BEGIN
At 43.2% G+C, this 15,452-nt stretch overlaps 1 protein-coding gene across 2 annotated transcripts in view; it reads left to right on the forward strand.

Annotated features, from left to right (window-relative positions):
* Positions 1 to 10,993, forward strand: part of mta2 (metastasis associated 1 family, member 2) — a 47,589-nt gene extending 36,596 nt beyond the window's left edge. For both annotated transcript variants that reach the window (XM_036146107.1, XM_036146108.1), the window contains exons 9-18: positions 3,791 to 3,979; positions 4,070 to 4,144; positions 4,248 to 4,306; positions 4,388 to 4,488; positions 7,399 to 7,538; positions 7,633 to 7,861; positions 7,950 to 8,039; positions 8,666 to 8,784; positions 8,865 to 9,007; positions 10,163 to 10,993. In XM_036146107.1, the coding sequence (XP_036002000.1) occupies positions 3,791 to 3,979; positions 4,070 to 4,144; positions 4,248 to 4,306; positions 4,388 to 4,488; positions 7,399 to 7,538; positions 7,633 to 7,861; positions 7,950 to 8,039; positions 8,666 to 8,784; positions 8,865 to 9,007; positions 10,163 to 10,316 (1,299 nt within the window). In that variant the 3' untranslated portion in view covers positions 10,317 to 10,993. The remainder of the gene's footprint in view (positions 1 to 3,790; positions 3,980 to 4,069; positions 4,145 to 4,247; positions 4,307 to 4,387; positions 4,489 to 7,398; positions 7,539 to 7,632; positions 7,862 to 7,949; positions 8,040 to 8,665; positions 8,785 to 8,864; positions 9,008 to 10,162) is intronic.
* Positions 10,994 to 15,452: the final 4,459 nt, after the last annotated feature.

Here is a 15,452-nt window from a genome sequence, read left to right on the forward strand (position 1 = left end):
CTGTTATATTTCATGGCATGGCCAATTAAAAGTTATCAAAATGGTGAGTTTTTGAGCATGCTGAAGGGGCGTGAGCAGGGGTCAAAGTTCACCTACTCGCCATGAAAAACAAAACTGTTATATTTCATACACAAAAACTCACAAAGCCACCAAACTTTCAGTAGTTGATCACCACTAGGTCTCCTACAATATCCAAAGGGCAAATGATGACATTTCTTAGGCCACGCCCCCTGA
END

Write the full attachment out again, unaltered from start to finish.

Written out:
At 43.2% G+C, this 15,452-nt stretch overlaps 1 protein-coding gene across 2 annotated transcripts in view; it reads left to right on the forward strand.

Annotated features, from left to right (window-relative positions):
* Positions 1 to 10,993, forward strand: part of mta2 (metastasis associated 1 family, member 2) — a 47,589-nt gene extending 36,596 nt beyond the window's left edge. For both annotated transcript variants that reach the window (XM_036146107.1, XM_036146108.1), the window contains exons 9-18: positions 3,791 to 3,979; positions 4,070 to 4,144; positions 4,248 to 4,306; positions 4,388 to 4,488; positions 7,399 to 7,538; positions 7,633 to 7,861; positions 7,950 to 8,039; positions 8,666 to 8,784; positions 8,865 to 9,007; positions 10,163 to 10,993. In XM_036146107.1, the coding sequence (XP_036002000.1) occupies positions 3,791 to 3,979; positions 4,070 to 4,144; positions 4,248 to 4,306; positions 4,388 to 4,488; positions 7,399 to 7,538; positions 7,633 to 7,861; positions 7,950 to 8,039; positions 8,666 to 8,784; positions 8,865 to 9,007; positions 10,163 to 10,316 (1,299 nt within the window). In that variant the 3' untranslated portion in view covers positions 10,317 to 10,993. The remainder of the gene's footprint in view (positions 1 to 3,790; positions 3,980 to 4,069; positions 4,145 to 4,247; positions 4,307 to 4,387; positions 4,489 to 7,398; positions 7,539 to 7,632; positions 7,862 to 7,949; positions 8,040 to 8,665; positions 8,785 to 8,864; positions 9,008 to 10,162) is intronic.
* Positions 10,994 to 15,452: the final 4,459 nt, after the last annotated feature.

Here is a 15,452-nt window from a genome sequence, read left to right on the forward strand (position 1 = left end):
CTGTTATATTTCATGGCATGGCCAATTAAAAGTTATCAAAATGGTGAGTTTTTGAGCATGCTGAAGGGGCGTGAGCAGGGGTCAAAGTTCACCTACTCGCCATGAAAAACAAAACTGTTATATTTCATACACAAAAACTCACAAAGCCACCAAACTTTCAGTAGTTGATCACCACTAGGTCTCCTACAATATCCAAAGGGCAAATGATGACATTTCTTAGGCCACGCCCCCTGA